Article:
One in particular, honestly does feel entitled to whatever she wants...and gets. Then she likes to rub people`s faces in it. I think that is just downright ugly. Maybe they are here to learn humility, but on some, it`s not working. lol
     
  6. Eli

    Eli New Member

    I know how you feel. I'm a pretty chill gal, I get along with everybody. Only person I've ever had a problem though was someone who felt self entitled to EVERYTHING. Respect, your things, rewards even though she didn't put things in for work. Granted, she had a tough time, but then again, we all did, and what happened to her and how she ended up didn't quite add up. Humility is something you really need to work towards, but like most self help programs say, the first step towards solving a problem is admitting you have one. Humility is a lot harder to achieve, it's easy to see if you're angry all the time or sad all the time. Self entitlement is a different story. Those who feel self entitled often feel that they are perfect and can't quite take criticism well. It's hard to tell yourself to stop feeling like you deserve something if you genuinely do. Sometimes though, the requests get absurd.
     
  7. RobertaGrimes

    RobertaGrimes Administrator

    My heart goes out to you, dear Breeld! What a tough, tough thing it must be to have your children afflicted this way - I am so sorry. I'll give you here what I've seen in studying the afterlife evidence, although I understand that it likely isn't much of a comfort. I'm sorry for that, too!

    1) Serious illnesses are often said to be important factors in spurring spiritual growth. Not in every lifetime, of course, but when we are spiritually ready for what is an especially challenging growth opportunity, apparently these very serious illnesses that eventually lead to death are seen by us in retrospect to have been especially valuable growth opportunities. You see this especially in reference to cancer, but it applies in all such situations. We think of spiritual growth as primarily learning to love and learning to forgive - or at least, I do! - but apparently it's considerably more complex than that. Learning patience, learning acceptance and grace, and learning other virtues as well apparently is also very important. So, dear friend, your sons are spiritual heroes for having taken this on, and everyone here wishes only good in their eternal lives!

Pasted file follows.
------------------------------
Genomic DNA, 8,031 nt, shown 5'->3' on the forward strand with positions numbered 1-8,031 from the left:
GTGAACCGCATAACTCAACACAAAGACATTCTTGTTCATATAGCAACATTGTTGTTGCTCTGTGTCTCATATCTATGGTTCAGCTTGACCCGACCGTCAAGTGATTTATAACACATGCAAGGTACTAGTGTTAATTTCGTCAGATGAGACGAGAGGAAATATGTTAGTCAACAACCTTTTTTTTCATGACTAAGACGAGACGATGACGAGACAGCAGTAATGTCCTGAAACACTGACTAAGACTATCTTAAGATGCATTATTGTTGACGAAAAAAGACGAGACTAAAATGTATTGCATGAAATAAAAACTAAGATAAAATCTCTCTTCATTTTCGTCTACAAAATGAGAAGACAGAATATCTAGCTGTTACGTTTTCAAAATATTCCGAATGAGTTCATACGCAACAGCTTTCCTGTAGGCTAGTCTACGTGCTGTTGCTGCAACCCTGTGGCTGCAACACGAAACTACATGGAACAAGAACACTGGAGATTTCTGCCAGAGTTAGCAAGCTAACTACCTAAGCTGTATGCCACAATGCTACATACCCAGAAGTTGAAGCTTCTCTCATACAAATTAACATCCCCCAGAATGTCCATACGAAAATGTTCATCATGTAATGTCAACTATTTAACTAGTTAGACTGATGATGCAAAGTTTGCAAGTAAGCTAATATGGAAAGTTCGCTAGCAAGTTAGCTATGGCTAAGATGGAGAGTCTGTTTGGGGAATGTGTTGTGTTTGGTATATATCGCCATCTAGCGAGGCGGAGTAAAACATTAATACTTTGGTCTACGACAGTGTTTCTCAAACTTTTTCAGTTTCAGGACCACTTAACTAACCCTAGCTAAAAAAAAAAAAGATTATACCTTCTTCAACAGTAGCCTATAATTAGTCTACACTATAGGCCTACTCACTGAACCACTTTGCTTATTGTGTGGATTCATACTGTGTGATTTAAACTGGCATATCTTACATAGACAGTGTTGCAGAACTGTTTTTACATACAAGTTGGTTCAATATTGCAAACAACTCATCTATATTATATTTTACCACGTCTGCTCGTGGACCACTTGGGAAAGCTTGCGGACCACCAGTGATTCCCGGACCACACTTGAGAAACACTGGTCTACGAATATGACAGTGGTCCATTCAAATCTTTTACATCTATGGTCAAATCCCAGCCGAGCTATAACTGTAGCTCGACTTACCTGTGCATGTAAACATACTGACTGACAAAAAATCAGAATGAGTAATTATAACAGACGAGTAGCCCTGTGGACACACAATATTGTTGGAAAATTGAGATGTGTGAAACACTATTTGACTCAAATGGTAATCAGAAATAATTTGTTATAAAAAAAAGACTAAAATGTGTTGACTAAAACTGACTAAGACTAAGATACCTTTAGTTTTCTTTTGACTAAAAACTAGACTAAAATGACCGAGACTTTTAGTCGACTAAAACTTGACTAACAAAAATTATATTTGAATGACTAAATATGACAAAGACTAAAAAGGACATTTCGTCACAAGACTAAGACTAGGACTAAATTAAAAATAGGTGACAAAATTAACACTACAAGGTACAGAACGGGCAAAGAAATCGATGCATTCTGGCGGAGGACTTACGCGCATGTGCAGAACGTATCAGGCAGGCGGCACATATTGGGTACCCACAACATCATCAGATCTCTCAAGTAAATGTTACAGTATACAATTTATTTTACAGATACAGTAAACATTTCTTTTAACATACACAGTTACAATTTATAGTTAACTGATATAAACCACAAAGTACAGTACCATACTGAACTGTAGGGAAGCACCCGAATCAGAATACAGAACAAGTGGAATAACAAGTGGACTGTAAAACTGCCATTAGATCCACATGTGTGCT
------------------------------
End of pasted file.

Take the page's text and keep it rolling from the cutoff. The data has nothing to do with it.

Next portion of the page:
2) A very easy, privileged life is an especially big challenge. Apparently a lot of us in planning our lives will plan tough problems to be surmounted, but the challenge of managing an extremely wealthy and untroubled life makes even strong beings quail! To succumb to the many temptations of such a life - selfishness, narcissism, etc. - is easy, and it can severely set back our spiritual growth.

    Everything is so very different from what we think it is, dear friends - our perspective is so narrow while we're here! Big hug, darling Breeld - thank you so much for sharing with us.
     
  8. ilovelearninhg

    ilovelearninhg Regular Contributor

    Breeld, I'm so sorry you lost a son and your other sons have Huntington's disease. My heart goes out to you. I am irritated and disturbed by some people who seem to live easy lives. I know I shouldn't be like that but I agree with you what lessons are they supposed to be learning? Sometimes it just rains and pours with some people. And others, well, it's mostly sunny with just a sprinkle of showers at times. I think these people that have the easy lives should do more to help the ones that don't. Perhaps that is their lesson?
     
  9. ilovelearninhg

    ilovelearninhg Regular Contributor

    Those with Downs are lovely aren't they? They know what love truly is. My son has a dual diagnosis of Downs/autism and also epilepsy but he still manages to find happiness. What a lesson to all of us, these handicapped people. You're right, they are the real heroes.
     
    Last edited: Jul 7, 2013
  10. breeld

    breeld New Member

    Thank you all for your sympathy. You`re such an understanding bunch of people. I guess I cope by acting like it`s not real. Kinda burying my head in the sand.
    As far as Down Syndrome-I`ve always had a special affinity for the people that have that. In fact, I have 2 customers with that. One female, one male. There`s just something about these people that are afflicted with this that makes me just want to hug them. They really are special.
     

Share This Page